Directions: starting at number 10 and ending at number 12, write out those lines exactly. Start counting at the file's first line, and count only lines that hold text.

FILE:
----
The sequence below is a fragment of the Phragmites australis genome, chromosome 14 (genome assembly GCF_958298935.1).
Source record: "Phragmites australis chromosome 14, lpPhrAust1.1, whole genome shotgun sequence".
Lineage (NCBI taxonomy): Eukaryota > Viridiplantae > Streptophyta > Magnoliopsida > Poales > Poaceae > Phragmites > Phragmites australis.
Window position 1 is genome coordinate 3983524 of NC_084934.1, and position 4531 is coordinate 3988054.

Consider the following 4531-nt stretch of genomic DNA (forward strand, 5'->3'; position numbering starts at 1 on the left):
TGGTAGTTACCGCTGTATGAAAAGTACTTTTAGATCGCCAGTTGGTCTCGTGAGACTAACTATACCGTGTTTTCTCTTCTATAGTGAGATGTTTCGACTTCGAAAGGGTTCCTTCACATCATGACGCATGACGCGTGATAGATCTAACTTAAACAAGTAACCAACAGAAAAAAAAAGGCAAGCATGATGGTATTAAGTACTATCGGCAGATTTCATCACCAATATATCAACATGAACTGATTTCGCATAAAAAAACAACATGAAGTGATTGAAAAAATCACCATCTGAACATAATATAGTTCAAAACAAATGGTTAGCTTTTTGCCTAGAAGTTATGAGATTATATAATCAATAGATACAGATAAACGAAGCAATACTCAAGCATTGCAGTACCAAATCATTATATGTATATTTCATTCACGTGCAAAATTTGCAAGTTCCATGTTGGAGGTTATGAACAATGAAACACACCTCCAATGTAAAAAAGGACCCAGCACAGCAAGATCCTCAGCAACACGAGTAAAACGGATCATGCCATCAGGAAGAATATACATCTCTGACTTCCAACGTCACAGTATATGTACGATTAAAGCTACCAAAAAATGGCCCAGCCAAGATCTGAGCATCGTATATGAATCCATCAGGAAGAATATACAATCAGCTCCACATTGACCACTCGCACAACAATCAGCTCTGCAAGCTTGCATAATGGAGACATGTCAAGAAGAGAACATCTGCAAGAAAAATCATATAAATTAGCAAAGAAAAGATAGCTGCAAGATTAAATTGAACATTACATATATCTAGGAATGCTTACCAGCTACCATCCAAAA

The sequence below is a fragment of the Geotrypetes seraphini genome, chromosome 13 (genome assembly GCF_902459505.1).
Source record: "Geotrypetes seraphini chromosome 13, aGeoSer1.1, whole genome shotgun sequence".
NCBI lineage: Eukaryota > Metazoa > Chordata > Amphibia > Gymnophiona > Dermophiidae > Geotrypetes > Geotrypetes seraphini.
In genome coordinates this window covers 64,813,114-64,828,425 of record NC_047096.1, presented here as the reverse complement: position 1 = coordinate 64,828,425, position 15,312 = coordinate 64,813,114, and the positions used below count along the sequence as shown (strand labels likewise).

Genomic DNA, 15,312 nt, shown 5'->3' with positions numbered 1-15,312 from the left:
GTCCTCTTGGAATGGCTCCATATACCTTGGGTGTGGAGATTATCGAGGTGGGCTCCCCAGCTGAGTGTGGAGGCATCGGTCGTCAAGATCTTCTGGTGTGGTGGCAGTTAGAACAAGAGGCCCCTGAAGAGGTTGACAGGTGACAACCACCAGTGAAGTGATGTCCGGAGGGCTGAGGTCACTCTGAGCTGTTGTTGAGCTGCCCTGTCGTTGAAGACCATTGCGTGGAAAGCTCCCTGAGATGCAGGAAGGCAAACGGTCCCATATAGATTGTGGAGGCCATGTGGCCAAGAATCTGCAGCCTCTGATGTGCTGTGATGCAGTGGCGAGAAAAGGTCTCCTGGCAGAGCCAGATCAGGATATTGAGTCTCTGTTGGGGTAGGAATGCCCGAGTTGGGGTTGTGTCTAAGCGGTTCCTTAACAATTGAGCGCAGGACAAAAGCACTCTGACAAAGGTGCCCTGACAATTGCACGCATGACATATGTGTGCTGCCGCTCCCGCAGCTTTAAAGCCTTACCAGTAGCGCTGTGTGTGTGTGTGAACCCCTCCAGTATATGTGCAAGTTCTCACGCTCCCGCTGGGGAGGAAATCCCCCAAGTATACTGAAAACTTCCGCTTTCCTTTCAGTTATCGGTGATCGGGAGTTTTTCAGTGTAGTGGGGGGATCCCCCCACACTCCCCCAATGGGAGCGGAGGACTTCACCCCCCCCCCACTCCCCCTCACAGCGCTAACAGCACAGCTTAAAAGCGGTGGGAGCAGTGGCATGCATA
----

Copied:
In genome coordinates this window covers 64,813,114-64,828,425 of record NC_047096.1, presented here as the reverse complement: position 1 = coordinate 64,828,425, position 15,312 = coordinate 64,813,114, and the positions used below count along the sequence as shown (strand labels likewise).

Genomic DNA, 15,312 nt, shown 5'->3' with positions numbered 1-15,312 from the left:
GTCCTCTTGGAATGGCTCCATATACCTTGGGTGTGGAGATTATCGAGGTGGGCTCCCCAGCTGAGTGTGGAGGCATCGGTCGTCAAGATCTTCTGGTGTGGTGGCAGTTAGAACAAGAGGCCCCTGAAGAGGTTGACAGGTGACAACCACCAGTGAAGTGATGTCCGGAGGGCTGAGGTCACTCTGAGCTGTTGTTGAGCTGCCCTGTCGTTGAAGACCATTGCGTGGAAAGCTCCCTGAGATGCAGGAAGGCAAACGGTCCCATATAGATTGTGGAGGCCATGTGGCCAAGAATCTGCAGCCTCTGATGTGCTGTGATGCAGTGGCGAGAAAAGGTCTCCTGGCAGAGCCAGATCAGGATATTGAGTCTCTGTTGGGGTAGGAATGCCCGAGTTGGGGTTGTGTCTAAGCGGTTCCTTAACAATTGAGCGCAGGACAAAAGCACTCTGACAAAGGTGCCCTGACAATTGCACGCATGACATATGTGTGCTGCCGCTCCCGCAGCTTTAAAGCCTTACCAGTAGCGCTGTGTGTGTGTGTGAACCCCTCCAGTATATGTGCAAGTTCTCACGCTCCCGCTGGGGAGGAAATCCCCCAAGTATACTGAAAACTTCCGCTTTCCTTTCAGTTATCGGTGATCGGGAGTTTTTCAGTGTAGTGGGGGGATCCCCCCACACTCCCCCAATGGGAGCGGAGGACTTCACCCCCCCCCCACTCCCCCTCACAGCGCTAACAGCACAGCTTAAAAGCGGTGGGAGCAGTGGCATGCATA